Review of Keep Up Your Biblical Hebrew in Two Minutes a Day, Volume 1 by Jonathan G. Kline

July 16, 2018

Kline, Jonathan G. Keep Up Your Biblical Hebrew in Two Minutes a Day, Volume 1.

Hendrickson: Peabody, MA. 2017, 370pp. $39.95.

keep-you-hebrew

In Hendrickson’s 2 Minutes a Day Biblical Language Series, Jonathan Kline has compiled and edited one year’s worth of readings in the original biblical languages.  Kline received his Ph.D. from Harvard University, and is the author of several key Hebrew resources, including his contribution to Biblical Aramaic: A Reader & Handbook, Biblia Hebraica Stuttgartensia: A Reader’s Edition, and Allusive Soundplay in the Hebrew Bible.  Kline is currently the academic editor for Hendrickson Publishers in Peabody, MA.

In this volume, Kline provides biblical Hebrew verses “to help you build on your previous study of Hebrew by reading a small amount of the Hebrew Bible in its original language every day in an easy, manageable, and spiritually enriching way” (p. vii).  To that end, Kline has produced a resource that many will find most helpful as a guide for short daily readings in the Hebrew Bible.

The book begins with a preface describing the goal of the book as well as how best to use it.  In this preface, one finds the pertinent information for making the most of this work.  Kline discusses first the format of each reading.  Each day’s reading includes the verse in English with a few Hebrew words in parenthesis following their corresponding English word.  Kline points out that for those who may only have 10 seconds to 1 minute of the day to use this resource, reading the English translation alone may be helpful for learning and retaining some basic vocabulary by seeing these parenthetical Hebrew words (p. viii).  One caveat to mention here is that these English translations come from a variety of contemporary English translations (CSB, NASB, NRSV, MLB, ESV, NIV, etc.) that may or may not best capture the Hebrew in a way that lends itself toward learning the Hebrew language.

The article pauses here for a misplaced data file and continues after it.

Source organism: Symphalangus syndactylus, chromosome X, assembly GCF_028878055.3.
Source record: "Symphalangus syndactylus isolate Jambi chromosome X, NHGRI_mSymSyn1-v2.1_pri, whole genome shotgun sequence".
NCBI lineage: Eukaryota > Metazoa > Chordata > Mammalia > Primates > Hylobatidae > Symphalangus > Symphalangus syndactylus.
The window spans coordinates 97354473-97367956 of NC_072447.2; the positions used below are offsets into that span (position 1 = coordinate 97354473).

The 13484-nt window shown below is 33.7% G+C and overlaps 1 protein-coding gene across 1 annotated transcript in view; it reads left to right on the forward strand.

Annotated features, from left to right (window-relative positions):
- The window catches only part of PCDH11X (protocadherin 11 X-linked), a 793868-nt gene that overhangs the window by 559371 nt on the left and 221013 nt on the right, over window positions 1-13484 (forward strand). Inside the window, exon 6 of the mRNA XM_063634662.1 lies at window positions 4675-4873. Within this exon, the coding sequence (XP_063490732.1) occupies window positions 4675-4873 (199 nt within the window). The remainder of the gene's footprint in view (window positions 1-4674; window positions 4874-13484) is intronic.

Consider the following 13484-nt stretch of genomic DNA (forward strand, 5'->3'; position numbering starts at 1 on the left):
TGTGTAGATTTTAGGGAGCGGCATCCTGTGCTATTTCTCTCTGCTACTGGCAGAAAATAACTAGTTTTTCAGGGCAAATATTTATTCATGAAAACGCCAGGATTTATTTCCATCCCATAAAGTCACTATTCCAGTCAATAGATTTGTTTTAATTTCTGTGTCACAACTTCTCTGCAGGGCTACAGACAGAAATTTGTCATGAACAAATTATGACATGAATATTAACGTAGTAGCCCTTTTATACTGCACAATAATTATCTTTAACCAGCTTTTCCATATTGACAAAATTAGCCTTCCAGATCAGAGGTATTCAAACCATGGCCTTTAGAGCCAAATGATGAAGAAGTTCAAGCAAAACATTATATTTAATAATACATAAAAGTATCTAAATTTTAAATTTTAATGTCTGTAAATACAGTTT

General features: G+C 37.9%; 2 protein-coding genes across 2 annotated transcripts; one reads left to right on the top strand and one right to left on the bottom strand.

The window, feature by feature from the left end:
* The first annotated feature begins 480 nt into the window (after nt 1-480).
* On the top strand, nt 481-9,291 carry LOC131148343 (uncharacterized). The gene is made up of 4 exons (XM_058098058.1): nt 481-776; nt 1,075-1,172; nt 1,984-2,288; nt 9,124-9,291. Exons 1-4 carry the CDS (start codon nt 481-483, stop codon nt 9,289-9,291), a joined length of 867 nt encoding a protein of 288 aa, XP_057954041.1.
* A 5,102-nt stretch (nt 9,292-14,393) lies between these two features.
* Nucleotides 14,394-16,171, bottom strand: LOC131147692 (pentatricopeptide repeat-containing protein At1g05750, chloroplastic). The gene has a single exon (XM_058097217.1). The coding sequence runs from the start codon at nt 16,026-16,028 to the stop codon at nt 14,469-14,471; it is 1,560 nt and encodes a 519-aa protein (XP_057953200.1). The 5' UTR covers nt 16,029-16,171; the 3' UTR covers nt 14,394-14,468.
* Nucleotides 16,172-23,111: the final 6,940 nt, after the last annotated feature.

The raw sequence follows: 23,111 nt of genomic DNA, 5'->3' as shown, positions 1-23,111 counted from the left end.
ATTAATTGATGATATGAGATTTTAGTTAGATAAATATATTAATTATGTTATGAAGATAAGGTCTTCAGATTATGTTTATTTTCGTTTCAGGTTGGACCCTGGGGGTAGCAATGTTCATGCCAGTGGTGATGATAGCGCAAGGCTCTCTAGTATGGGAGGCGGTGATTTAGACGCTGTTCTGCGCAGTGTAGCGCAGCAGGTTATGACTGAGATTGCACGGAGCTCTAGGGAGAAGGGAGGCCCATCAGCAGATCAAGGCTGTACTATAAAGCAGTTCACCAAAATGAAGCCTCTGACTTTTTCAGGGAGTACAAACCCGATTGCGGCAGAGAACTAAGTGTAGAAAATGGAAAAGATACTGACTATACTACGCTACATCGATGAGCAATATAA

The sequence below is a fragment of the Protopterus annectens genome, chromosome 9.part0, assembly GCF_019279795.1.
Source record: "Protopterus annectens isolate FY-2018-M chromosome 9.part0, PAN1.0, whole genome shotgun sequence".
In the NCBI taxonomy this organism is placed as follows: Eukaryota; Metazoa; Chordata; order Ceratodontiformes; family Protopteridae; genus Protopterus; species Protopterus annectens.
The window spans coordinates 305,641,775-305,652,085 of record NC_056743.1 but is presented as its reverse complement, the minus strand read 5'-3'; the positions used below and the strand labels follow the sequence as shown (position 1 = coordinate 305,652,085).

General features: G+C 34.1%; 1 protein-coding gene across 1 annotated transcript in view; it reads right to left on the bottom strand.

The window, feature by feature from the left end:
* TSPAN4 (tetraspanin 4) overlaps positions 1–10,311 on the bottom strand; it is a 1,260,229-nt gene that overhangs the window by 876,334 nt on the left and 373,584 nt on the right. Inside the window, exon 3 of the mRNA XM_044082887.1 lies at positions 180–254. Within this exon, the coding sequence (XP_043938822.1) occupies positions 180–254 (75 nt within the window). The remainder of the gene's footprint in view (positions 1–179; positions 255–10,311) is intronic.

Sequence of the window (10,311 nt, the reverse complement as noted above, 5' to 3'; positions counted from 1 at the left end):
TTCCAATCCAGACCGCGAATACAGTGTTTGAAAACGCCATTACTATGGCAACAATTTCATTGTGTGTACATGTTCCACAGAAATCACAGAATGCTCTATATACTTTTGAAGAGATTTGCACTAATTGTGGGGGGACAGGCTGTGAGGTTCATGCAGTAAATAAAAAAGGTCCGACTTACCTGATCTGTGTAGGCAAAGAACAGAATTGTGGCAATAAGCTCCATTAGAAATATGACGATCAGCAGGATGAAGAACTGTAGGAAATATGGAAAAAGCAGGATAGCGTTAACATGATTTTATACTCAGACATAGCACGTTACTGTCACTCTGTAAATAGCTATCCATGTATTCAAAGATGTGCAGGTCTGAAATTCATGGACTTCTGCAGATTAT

The next element on each day’s page is the vocabulary apparatus.  In this apparatus, Kline lists one new word, and he includes its number of occurrences as well as the key number in Strong’s Concordance.  In addition to the new word, Kline lists two additional “review” words that have occurred in previous readings.  In doing so, Kline argues that one will be regularly reviewing the vocabulary and “enabling you to build a robust vocabulary base” (p. vii, see also pp. ix-x for creative ways to use the vocabulary apparatus).

The third major element included with each day’s reading is the Hebrew text.  Within the Hebrew text, the vocabulary words are again highlighted so that the reader continues to reinforce those basic words.

The final element of each day’s reading is a phrase-by-phrase breakdown of the text.  In this section, Kline breaks the text into its respective phrases to show the reader how the English translations match up to the Hebrew phrases/clauses.  This section is probably the most helpful for the novice Hebrew student since it shows the correspondence between the Hebrew text and English translation, allowing one to see how to move from text to translation.  Kline points out that the correspondence is never perfect, and so it is important to realize that he has constructed phrases and translations in this section to best match what the Hebrew is saying rather than to give clunky and unhelpful word-for-word translations.